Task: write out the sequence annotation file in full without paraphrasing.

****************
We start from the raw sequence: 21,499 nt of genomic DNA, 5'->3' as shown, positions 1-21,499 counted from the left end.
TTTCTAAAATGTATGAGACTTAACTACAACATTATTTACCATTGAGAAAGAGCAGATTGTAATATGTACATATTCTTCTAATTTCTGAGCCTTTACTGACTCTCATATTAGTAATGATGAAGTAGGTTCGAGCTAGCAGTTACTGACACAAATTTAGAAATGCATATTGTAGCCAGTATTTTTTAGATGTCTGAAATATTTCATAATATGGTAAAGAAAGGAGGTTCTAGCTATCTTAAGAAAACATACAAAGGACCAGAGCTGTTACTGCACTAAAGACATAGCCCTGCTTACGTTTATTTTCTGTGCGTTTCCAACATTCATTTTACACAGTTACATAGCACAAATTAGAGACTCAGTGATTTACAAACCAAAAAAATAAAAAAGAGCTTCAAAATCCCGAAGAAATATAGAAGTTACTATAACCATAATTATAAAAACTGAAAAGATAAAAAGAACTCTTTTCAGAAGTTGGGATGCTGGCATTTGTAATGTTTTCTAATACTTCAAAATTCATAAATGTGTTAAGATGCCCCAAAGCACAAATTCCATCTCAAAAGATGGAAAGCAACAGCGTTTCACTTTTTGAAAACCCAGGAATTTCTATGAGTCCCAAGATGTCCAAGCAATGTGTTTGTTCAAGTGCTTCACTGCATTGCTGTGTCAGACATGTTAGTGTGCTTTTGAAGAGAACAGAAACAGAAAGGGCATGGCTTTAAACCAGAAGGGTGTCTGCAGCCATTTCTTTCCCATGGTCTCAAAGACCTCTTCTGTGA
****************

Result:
We start from the raw sequence: 21,499 nt of genomic DNA, 5'->3' as shown, positions 1-21,499 counted from the left end.
TTTCTAAAATGTATGAGACTTAACTACAACATTATTTACCATTGAGAAAGAGCAGATTGTAATATGTACATATTCTTCTAATTTCTGAGCCTTTACTGACTCTCATATTAGTAATGATGAAGTAGGTTCGAGCTAGCAGTTACTGACACAAATTTAGAAATGCATATTGTAGCCAGTATTTTTTAGATGTCTGAAATATTTCATAATATGGTAAAGAAAGGAGGTTCTAGCTATCTTAAGAAAACATACAAAGGACCAGAGCTGTTACTGCACTAAAGACATAGCCCTGCTTACGTTTATTTTCTGTGCGTTTCCAACATTCATTTTACACAGTTACATAGCACAAATTAGAGACTCAGTGATTTACAAACCAAAAAAATAAAAAAGAGCTTCAAAATCCCGAAGAAATATAGAAGTTACTATAACCATAATTATAAAAACTGAAAAGATAAAAAGAACTCTTTTCAGAAGTTGGGATGCTGGCATTTGTAATGTTTTCTAATACTTCAAAATTCATAAATGTGTTAAGATGCCCCAAAGCACAAATTCCATCTCAAAAGATGGAAAGCAACAGCGTTTCACTTTTTGAAAACCCAGGAATTTCTATGAGTCCCAAGATGTCCAAGCAATGTGTTTGTTCAAGTGCTTCACTGCATTGCTGTGTCAGACATGTTAGTGTGCTTTTGAAGAGAACAGAAACAGAAAGGGCATGGCTTTAAACCAGAAGGGTGTCTGCAGCCATTTCTTTCCCATGGTCTCAAAGACCTCTTCTGTGA